Canada TIEA may contain 'double tax' reciprocity

By added on 16/06/2010

THE Bahamas could sign its 22nd Tax Information Exchange Agreement (TIEA) with Canada on Thursday, Tribune Business has been told, with financial services industry executives hoping the deal will stick to initial drafts that placed this nation on an equal footing with Barbados in terms of 'double tax' benefits.

Zhivargo Laing, minister of state for finance, confirmed to Tribune Business that the Government was "finalising" discussions with Canada over the TIEA, although he declined to specify Thursday as the signing date or talk about the agreement's likely contents.

"I know we are finalising talks with Canada, but I cannot confirm Thursday. I cannot," Mr Laing said, in response to Tribune Business's inquiries. "I'm not confirming anything in respect of those discussions at this point."

Yet an email sent out to Bahamas Financial Services Board (BFSB) members, which was read out to Tribune Business, states: "Please be advised that a TIEA between Canada and the Bahamas is expected to be signed on the Thursday, June 17."

Several financial services industry services told Tribune Business that if the final TIEA agreement stuck to initial drafts seen last year, then the deal with Canada was one of the best for this country in terms of providing reciprocal economic/trade benefits.

These sources told this newspaper that the proposed Canadian TIEA they had seen offered to place the Bahamas on an equal footing with Barbados, effectively giving it a 'double taxation' treaty with Ottawa without entering a formalised arrangement.

The proposed TIEA, Tribune Business understands, would have allowed the subsidiaries of Canadian-owned companies that are based in the Bahamas to repatriate their profits home directly and still avoid tax in Canada.

Currently, major Canadian-owned banks, especially FirstCaribbean, have their regional headquarters domiciled in Barbados, largely because of that nation's 'double tax' treaty with their homeland. The treaty ensures their profits are only taxed once - at the lower Barbadian rate - rather than at the higher Canadian thresholds, and has acted as a major draw for Canadian companies seeking to do business in the region to establish their bases there.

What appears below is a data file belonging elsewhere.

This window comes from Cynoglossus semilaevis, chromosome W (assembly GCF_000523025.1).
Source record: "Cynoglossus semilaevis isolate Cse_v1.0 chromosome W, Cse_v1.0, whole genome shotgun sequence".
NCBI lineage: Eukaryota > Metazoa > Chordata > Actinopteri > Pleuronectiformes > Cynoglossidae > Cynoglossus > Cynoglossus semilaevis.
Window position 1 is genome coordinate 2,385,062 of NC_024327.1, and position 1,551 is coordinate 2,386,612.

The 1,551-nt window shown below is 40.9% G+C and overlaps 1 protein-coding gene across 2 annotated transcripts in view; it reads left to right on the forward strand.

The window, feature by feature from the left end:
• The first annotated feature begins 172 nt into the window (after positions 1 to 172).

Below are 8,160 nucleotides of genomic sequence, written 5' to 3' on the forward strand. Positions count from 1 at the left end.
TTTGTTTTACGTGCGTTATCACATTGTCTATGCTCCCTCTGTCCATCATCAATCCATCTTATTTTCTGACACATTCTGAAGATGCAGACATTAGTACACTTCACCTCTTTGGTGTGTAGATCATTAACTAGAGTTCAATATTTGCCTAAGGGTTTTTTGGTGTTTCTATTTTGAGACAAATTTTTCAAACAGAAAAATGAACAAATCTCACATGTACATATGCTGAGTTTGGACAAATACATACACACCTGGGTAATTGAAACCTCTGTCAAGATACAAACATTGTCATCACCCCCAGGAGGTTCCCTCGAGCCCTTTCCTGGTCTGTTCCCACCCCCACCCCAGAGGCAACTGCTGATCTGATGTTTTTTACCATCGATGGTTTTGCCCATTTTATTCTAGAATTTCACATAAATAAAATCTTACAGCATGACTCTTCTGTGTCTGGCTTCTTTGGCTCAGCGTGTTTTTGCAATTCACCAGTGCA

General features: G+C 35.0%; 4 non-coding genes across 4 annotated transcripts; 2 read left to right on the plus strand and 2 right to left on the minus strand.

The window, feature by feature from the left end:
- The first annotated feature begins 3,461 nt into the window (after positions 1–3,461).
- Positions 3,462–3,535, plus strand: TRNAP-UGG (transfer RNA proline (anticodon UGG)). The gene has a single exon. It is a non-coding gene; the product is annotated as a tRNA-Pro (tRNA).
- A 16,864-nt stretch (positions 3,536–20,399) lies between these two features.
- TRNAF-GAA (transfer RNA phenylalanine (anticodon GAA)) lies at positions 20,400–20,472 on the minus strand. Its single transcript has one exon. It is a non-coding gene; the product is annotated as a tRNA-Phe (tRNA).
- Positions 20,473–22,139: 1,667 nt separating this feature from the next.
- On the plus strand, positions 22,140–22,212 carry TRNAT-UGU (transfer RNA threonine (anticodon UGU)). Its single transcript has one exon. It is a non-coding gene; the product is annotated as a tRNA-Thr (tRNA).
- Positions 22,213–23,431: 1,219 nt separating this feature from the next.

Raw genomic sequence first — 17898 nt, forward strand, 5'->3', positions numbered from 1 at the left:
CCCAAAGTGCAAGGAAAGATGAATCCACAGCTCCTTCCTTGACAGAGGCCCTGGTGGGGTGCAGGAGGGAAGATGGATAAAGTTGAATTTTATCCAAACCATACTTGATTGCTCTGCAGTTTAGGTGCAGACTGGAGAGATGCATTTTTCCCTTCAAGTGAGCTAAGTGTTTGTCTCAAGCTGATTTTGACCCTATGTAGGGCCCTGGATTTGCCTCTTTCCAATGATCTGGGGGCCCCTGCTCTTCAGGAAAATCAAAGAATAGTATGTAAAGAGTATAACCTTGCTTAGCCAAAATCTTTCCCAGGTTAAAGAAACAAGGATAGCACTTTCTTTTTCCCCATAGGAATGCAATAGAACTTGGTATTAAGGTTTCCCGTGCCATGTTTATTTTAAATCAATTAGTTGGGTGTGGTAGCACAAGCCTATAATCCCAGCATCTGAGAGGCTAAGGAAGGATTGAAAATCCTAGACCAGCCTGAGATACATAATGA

"Canada had proffered an agreement last year that was more attractive than anyone else's," one Bahamian financial industry source told Tribune Business yesterday, "so I hope they go with that.

"If the agreement is signed as it was offered, as it was on the table, in 2009, we are treated as having double taxation [rights] even though we do not have an agreement, so we will be in the same position as Barbados. We'd get the same sort of treatment when the Canadian-owned banks repatriate their profits back home."

Another highly-placed Bahamian financial services executive confirmed to Tribune Business: "I understand that the TIEA with Canada was suppose to be one of the better ones.

"We have a double taxation treaty, in effect, but also there was going to be an exchange of other things - know how, and opportunities for Bahamian businesses to do business with Canadian businesses. Certainly, there was a market for Bahamian goods and services."

Yet the executive added: "I understand it would be a good one, but until I see the final signed document I just don't know. It's just that in the art of negotiations, some things fall away and others don't.

"This one has been talked about for quite a while, and because of the linkages with Canada, universities and other things, everyone is waiting to see this one."

The Canada TIEA is also likely to have linkages with current trade talks taking place between Ottawa on the one hand, and the Bahamas and CARICOM on the other, over a replacement trade agreement for CARIBCAN that would be WTO-compliant.

The Bahamas has been a key destination for Canadian foreign direct investment (FDI), especially in sectors such as banking, tourism and construction, while a Canadian firm, Vancouver Airport Services (YVRAS), is managing the transformation of Lynden Pindling International Airport (LPIA).

On the reverse, Canada remains an important market for Bahamian exports such as crawfish, while many Bahamians receive their tertiary education at Canadian colleges and universities.